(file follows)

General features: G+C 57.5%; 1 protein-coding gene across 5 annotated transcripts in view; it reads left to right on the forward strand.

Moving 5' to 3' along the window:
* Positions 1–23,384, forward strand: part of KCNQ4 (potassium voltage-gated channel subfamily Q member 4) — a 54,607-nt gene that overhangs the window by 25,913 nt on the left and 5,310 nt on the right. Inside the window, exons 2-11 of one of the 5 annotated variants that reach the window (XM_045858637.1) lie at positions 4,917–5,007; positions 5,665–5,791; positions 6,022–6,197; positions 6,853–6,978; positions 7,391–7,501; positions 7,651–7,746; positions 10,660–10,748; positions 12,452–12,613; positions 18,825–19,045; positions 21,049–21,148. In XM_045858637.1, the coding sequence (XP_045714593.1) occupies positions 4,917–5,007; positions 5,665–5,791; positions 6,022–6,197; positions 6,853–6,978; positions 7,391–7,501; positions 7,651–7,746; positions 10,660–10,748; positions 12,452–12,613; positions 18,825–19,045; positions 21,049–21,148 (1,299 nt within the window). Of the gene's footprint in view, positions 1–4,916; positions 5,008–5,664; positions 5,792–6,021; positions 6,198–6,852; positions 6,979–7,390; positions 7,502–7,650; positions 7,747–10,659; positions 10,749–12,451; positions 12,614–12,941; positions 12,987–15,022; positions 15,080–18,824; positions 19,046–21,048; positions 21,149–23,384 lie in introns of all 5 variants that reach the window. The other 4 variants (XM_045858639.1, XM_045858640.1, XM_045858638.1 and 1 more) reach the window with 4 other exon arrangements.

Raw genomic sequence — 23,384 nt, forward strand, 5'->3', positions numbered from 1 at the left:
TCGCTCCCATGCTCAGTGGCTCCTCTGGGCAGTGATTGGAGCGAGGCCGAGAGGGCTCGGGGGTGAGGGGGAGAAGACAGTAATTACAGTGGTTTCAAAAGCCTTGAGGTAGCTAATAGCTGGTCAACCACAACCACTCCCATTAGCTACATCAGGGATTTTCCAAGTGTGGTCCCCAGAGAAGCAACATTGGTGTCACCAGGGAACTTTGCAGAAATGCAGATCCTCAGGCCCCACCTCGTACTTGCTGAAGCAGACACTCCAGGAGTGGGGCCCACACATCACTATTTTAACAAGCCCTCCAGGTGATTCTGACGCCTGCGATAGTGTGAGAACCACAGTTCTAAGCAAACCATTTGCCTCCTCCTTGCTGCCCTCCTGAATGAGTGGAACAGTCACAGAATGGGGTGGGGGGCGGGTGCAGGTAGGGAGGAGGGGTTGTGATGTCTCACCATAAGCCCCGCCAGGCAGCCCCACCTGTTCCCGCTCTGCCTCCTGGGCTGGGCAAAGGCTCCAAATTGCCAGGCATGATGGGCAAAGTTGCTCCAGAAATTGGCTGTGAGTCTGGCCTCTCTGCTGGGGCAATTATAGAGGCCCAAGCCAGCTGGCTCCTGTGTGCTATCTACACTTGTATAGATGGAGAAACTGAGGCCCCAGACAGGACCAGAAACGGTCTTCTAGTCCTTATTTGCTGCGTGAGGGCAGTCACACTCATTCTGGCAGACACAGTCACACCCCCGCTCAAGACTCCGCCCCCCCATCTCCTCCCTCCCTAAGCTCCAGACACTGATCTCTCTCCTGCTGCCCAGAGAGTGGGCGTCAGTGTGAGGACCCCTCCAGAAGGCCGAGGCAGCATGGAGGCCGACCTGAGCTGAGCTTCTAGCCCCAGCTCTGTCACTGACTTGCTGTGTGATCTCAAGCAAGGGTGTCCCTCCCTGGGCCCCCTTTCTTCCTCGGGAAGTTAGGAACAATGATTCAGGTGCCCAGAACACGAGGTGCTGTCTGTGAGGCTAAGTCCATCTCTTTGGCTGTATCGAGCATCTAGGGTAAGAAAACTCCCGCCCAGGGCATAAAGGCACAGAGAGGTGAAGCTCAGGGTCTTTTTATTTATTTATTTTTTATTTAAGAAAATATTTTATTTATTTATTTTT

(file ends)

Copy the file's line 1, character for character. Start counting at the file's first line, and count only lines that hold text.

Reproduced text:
General features: G+C 57.5%; 1 protein-coding gene across 5 annotated transcripts in view; it reads left to right on the forward strand.